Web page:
Weekend headlines suggest it may be too early for markets to fade

After sifting through the weekend’s headlines, editorials focused mostly on the easing of restrictions in China and COVID. This positive news came on the heels of the US on Thursday and gave risk assets further momentum. Commodities had a solid weekend, with almost everything from and to a strong rally as the rally bus rolled at full speed on several assets. Often, after a day like Thursday, you witnessed a flashback; however, E-Minis broke through the highs set the previous day on Friday as traders still believe it is too early to blunt these moves. Investors were far from positioned for good inflation, and the COVID-19 news in China came with massive amounts of liquidity on the sidelines. Thus, large-scale hunting could expand.

The good news for equity investors, particularly if US rates remain contained, is that a soft landing looks more achievable as it will likely suffer less damage, in part due to a slower implied tightening cycle in the short term. term and a more systematic hiking trail. That said, the move likely extended beyond what is warranted by fundamentals as short cover, and FOMO was a colossal contributor to the rally below the surface. Yet investors believe that lower inflation is the only way out of the FCI loop in a constructive direction.

But it seems too early to load the stock market party wagon or back up the truck at the local gold refinery, as Fed work is likely still underway.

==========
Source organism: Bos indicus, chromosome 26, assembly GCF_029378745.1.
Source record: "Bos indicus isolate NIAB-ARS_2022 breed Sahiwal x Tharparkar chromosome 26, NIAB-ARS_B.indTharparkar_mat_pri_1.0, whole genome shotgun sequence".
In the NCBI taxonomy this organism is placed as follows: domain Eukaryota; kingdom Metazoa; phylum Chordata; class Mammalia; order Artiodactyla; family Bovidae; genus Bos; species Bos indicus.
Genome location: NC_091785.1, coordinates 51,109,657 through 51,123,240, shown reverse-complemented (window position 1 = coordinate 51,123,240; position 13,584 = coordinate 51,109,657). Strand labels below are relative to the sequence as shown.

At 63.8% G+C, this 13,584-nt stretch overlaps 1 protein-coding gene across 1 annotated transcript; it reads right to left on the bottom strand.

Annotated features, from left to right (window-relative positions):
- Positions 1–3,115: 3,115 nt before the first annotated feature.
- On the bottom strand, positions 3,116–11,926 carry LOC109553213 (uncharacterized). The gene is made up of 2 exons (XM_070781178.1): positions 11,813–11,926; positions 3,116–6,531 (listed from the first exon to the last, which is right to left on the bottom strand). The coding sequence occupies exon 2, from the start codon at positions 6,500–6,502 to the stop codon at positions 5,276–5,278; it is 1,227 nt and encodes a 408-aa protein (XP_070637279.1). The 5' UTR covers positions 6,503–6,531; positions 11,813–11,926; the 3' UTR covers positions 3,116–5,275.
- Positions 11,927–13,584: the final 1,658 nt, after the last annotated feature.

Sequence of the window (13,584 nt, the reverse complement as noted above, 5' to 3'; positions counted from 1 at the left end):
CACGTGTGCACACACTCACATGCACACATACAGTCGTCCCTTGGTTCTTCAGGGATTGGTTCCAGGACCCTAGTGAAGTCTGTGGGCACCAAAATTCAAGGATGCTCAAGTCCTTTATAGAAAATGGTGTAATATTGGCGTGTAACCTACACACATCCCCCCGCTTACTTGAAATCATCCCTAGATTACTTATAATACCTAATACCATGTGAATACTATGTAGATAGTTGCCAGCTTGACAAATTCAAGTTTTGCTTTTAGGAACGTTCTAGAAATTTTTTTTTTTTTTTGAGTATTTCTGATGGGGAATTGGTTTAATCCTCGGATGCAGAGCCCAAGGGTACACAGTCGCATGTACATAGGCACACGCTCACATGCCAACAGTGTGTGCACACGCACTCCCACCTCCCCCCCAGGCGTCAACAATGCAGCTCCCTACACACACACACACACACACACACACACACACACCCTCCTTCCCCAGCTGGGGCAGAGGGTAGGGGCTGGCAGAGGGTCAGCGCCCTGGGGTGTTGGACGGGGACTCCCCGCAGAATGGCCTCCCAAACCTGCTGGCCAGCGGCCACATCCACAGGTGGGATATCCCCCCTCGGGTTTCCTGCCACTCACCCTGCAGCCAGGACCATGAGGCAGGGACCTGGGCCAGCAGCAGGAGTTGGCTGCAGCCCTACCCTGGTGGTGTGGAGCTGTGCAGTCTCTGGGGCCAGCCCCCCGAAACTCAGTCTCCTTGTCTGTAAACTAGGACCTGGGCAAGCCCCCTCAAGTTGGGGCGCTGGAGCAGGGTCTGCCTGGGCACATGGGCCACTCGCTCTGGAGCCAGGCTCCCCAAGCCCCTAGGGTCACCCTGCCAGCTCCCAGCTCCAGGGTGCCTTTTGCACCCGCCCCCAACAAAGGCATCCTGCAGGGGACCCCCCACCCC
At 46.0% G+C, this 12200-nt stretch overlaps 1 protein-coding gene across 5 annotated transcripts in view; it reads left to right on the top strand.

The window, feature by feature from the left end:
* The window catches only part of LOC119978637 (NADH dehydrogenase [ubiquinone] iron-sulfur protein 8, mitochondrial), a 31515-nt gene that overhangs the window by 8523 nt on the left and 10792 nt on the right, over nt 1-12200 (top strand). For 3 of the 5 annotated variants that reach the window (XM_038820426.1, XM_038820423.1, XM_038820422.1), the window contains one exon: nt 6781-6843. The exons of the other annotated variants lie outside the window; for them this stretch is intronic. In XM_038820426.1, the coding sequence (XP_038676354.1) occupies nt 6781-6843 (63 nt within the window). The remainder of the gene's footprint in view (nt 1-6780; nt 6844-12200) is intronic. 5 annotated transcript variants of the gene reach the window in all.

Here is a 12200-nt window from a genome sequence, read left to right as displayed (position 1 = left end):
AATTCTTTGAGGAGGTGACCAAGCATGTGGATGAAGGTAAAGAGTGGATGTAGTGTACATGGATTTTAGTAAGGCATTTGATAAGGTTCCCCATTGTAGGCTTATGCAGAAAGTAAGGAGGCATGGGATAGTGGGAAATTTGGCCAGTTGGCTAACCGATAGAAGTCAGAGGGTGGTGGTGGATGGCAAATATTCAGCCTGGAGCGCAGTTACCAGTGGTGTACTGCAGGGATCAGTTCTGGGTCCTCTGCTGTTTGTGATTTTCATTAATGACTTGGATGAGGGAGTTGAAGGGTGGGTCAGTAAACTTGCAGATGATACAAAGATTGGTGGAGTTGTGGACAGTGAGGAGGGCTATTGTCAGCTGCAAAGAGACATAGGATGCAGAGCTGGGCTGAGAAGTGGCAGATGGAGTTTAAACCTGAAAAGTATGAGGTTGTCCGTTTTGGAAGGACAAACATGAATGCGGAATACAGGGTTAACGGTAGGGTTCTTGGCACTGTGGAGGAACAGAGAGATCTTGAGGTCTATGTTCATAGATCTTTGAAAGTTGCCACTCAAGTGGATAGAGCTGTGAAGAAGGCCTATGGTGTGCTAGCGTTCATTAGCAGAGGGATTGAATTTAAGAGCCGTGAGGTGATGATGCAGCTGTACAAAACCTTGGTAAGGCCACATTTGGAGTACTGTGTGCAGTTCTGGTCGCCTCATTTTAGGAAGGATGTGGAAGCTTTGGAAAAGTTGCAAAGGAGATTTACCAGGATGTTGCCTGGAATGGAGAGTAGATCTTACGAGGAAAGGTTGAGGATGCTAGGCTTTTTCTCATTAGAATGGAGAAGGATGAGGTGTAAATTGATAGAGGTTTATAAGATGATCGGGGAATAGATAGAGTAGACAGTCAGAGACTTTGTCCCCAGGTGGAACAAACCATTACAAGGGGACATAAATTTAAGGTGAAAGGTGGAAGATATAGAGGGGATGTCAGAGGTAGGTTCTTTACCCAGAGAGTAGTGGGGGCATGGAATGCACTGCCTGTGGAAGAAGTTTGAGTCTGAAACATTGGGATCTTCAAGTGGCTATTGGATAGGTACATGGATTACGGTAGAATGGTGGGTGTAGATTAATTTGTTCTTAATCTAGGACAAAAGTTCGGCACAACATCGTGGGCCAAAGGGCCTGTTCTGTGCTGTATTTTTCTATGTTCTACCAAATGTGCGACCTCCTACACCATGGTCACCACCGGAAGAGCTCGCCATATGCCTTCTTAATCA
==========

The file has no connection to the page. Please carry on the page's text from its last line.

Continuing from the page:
It was always clear that it would be easy to bring inflation down from 9-10% to 4-5%. Pushing it back to 2% could be much more complicated and require higher rates for longer. Therefore, the fight against the central bank is far from over. But for now and until some indication of inflation proves stickier than expected, the risk could continue a bit further.

*FCI is the widely followed United States Financial Conditions Index (FCI) compiled by Goldman Sachs, which takes into account borrowing costs, capital levels and exchange rates.


Over the past week, signs have appeared on land indicating that Chinese authorities are preparing to roll back the zero COVID policy. This political pivot will help limit downside fears of a prolonged restrictive approach to onshore activity, but it will not eliminate the immediate demand hit by the current lockdowns.

However, reducing China’s tail growth risk, as opposed to a fundamental change there, is important for prices because it reduces damage to the economy.

And, for oil traders, those actions speak louder than words.


the beta of rising real rates has not pushed the yellow metal down significantly this year. However, gold should shine hugely with falling yields and implies that gold is well positioned to benefit from a pivot from the Fed, with prices poised to rally as real rates peak and eventually fall. weakness against the G10 currencies would be a tailwind, with gold also acting as an alternative currency/asset to the dollar.


On Friday, the dollar saw its largest two-day decline since 2008, where currencies that demonstrated high beta to US returns, particularly Asia FX, rallied strongly as the latest selloff in the dollar may s Extend a little further and the odds of a soft landing have increased on the margin, we continue to look for renewed dollar strength over the coming months, with US yields most likely resuming their ascent.


Although investors are tentatively digging into the wreckage of the crypto train, smoldering embers could reignite last week’s dumpster fire as markets still digest a series of unauthorized fund withdrawals after the bankruptcy filing from FTX, leaving investors entangled in another unregulated crypto mess.